Building an Adirondack Guideboat-Why use hand tools?

Visitors to the Adirondack Museum’s boat shop often are puzzled by the overwhelming use of hand tools when building a guideboat. To the layman, hand tools are something from the past, something that is irrelevant now that we have all manner of power tools, even portable ones undreamed of only a few years ago. Then, when they view the boat shop video of Willard Hanmer building a guideboat in the 1950’s, they learn that he “mechanized all aspects of building a guideboat that he could”. So why isn’t the Museum’s boat builder doing the same?

I once met a cabinet maker who still uses hand tools for much of his work. Of course, he had access to any power tool that he wanted. He claimed that he could perform a wood working task as fast, if not faster, using hand tools than when he used power equipment. The difference, he said, was that there was no set up time when using hand tools.

But there is something else about using hand tools. It is superbly expressed in the excerpt below from the book The Boys in the Boat by Daniel James Brown. The book is the story of the University of Washington’s rowing team that won the 1936 Olympic Gold Medal despite the best efforts of Hitler’s Germany to stop them.

One of the characters in the book is George Yeoman Pocock, and English rowing shell builder and authority on rowing who was recruited by the University to build their rowing shells.

“Pocock didn’t just build racing shells. He sculpted them.

Looked at another way, a racing shell is a machine with a narrowly defined purpose; to enable a number of large men or women, and one small one to propel themselves over an expanse of water as quickly and efficiently as possible. Looked at another way, it is a work of art, an expression of human spirit, with its unbounded hunger for the ideal, for beauty, for purity, for grace. A large part of Pocock’s genius as a boatbuilder was that he managed to excel both as maker of machines and as an artist.

Growing up and learning his trade from his father at Eton, he had used simple hand tools-saws, hammers, chisels, wood planes and sanding blocks. For the most part he continued to use these same tools even as more modern, laborsaving power tools came to the market in the 1930’s. Partly it was because he believed the hand tools gave him more precise control over the fine details of the work. Partly, it was because he could not abide the noise the that power tools made. Craftsmanship required thought, and thought required a quiet environment. Mostly, though, it was because he wanted more intimacy with the wood-he wanted to feel the life in the wood with his hands, and in turn impart some of himself, his own life, his pride and his caring, into the shell.”

The parallels to guideboat building re uncanny. A guideboat is a machine designed to carry at least two men with their duffel, and perhaps a hound or two, and maybe a buck, across rough water far into the wilderness. It must be light enough for one man to carry yet sturdy enough to last for years. And every one who has built a traditional guideboat has been complimented on what a work of art it is. The reaction is usually instinctive when someone views a guideboat for the first time; for an instant one stops breathing and then “Wow! How beautiful!”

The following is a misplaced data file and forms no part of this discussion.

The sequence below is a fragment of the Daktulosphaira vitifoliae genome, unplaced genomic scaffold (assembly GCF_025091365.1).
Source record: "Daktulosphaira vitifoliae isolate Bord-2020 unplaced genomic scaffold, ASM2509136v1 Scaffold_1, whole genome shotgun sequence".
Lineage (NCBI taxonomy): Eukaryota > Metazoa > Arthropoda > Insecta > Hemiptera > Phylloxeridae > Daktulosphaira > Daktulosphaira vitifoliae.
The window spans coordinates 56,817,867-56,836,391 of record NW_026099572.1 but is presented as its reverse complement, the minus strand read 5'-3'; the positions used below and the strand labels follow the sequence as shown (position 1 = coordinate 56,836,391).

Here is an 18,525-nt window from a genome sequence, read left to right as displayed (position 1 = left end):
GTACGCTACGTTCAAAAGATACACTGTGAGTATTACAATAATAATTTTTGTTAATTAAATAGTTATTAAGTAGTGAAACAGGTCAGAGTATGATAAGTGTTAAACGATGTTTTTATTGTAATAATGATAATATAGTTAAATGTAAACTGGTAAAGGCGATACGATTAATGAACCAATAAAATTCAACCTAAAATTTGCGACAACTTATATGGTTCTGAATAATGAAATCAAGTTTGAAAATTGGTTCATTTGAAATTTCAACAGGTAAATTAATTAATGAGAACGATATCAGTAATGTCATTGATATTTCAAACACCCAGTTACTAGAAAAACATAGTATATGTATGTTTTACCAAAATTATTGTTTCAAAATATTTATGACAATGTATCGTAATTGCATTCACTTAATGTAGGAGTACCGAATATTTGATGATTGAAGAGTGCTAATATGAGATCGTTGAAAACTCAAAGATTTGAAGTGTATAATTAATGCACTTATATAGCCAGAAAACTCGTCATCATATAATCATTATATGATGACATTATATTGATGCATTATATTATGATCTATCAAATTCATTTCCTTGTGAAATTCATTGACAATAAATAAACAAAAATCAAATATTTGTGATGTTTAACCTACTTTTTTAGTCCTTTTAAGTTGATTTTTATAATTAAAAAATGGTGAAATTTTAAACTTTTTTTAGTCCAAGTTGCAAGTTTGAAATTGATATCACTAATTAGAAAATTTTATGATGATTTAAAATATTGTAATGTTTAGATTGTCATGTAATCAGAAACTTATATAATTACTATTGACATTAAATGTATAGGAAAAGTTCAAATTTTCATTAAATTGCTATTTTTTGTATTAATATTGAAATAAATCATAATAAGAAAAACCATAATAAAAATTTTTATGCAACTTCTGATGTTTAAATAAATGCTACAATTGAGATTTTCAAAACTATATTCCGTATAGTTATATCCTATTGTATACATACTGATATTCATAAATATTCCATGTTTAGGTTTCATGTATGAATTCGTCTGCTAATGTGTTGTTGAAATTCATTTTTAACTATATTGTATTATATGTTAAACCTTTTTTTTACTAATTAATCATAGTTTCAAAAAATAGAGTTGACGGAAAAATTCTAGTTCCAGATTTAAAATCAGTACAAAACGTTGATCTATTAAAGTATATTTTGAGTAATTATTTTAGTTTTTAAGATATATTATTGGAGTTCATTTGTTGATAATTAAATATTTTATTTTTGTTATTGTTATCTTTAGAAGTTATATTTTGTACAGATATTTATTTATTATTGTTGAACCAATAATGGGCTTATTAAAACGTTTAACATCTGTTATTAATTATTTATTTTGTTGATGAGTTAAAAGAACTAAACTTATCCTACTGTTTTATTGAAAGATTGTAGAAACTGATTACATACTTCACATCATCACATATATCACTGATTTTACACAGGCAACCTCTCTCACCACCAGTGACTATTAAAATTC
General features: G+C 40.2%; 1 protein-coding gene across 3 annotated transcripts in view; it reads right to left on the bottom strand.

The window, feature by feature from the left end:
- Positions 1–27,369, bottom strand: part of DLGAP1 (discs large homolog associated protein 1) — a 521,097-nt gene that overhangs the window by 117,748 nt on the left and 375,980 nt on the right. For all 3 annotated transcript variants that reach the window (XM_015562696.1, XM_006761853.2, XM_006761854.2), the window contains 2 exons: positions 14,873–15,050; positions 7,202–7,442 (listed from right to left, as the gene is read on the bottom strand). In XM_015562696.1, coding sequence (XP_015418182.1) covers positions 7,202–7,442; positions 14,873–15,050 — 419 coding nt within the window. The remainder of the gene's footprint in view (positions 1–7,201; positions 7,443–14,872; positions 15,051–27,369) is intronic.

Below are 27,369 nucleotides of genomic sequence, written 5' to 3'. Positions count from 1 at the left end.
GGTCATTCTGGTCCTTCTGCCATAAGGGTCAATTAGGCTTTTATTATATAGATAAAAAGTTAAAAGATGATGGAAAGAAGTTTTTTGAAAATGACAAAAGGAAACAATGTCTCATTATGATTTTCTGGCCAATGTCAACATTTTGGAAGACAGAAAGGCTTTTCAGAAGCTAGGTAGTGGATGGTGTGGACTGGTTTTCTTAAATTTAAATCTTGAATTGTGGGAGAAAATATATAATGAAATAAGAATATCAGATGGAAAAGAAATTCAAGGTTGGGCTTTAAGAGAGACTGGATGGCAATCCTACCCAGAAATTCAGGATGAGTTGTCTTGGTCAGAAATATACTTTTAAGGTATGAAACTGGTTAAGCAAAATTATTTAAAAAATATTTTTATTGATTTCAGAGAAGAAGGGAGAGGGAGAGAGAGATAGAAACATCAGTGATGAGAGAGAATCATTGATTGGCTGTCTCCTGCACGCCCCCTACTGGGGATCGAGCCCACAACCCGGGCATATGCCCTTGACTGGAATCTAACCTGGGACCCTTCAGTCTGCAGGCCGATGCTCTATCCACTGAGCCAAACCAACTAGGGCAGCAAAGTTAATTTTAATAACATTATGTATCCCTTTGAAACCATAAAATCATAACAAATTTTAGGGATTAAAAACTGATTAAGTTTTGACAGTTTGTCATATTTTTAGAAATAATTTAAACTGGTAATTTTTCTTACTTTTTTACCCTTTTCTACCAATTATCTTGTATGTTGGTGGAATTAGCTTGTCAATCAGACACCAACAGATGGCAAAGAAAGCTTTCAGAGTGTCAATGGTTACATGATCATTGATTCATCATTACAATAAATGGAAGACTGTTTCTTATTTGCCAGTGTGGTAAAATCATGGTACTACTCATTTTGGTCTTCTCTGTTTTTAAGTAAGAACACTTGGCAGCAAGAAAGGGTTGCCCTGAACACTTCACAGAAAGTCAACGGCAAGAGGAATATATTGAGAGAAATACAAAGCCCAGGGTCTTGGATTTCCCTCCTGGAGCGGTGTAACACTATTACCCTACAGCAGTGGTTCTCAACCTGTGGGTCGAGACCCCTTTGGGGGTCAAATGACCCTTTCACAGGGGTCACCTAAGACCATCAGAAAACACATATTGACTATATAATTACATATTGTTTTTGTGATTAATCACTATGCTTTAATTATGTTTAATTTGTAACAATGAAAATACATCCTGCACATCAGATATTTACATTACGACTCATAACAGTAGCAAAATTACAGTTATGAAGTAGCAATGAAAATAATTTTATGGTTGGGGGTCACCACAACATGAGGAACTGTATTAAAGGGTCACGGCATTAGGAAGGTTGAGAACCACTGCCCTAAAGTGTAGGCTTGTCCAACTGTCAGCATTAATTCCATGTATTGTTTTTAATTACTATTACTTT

Who, having built a guideboat in the traditional fashion, hasn’t felt part of him or her taken up by the boat while making such and extraordinary craft.

2 comments on “Building an Adirondack Guideboat-Why use hand tools?”

  1. Just catching up on your recent posts. Nice to see your thoughts, tips and progress. I particularly enjoyed your words on hand tools. I have a good collection of “antique” tools. I laugh when people view my shop and comment on all the “antiques”. I caution them immediately that I do not collect antique tools at all, but I find myself using many old hand tools (some of which I have purchased from antique stores) and that I don’t have a single old tool that I don’t use. Nor do I ever want one.

    For those in the know- compare the feel and sounds of power planing wood against the feel and sounds of hand strokes with a good, sharp hand plane. I found out 20 plus years ago after spending several days “rounding out” the interior of a large strip-built boat with sanders, grinders and anything else with power- except maybe a chain saw, that I was pursuing a lost cause. Shortly after, I found a small convex wooden plane (before I built my next strip-built boat). I did the same smoothing operation in about 1 hour with that beautiful plane. And the best part is that I really enjoyed the feel, the sounds, the smells and even cleaning up the shavings- not to mention the beautiful end result from using that hand plane.

    Of course old hand tools have other benefits. Every time I use my fathers old brace and bit, I relive fond memories of my times with him. Even many years after his death, we still have short conversations on occasion as I use his old tools. Among my other favorites from Dad are a set of his finest hand saws. He cherished them his whole career as a carpenter and then shipped them to me when he retired.

    So thanks for the memories and pleasure you brought me with your post on why we use so many hand tools. And yes- I also have every known power tool available and I use them all when appropriate. Tom

  2. I just read the quote in “Boys in the Boat” about Pocock’s use of hand tools . . . and why . . . last night. Loved it, especially as I am seller of hand tools.
    Robert Larson

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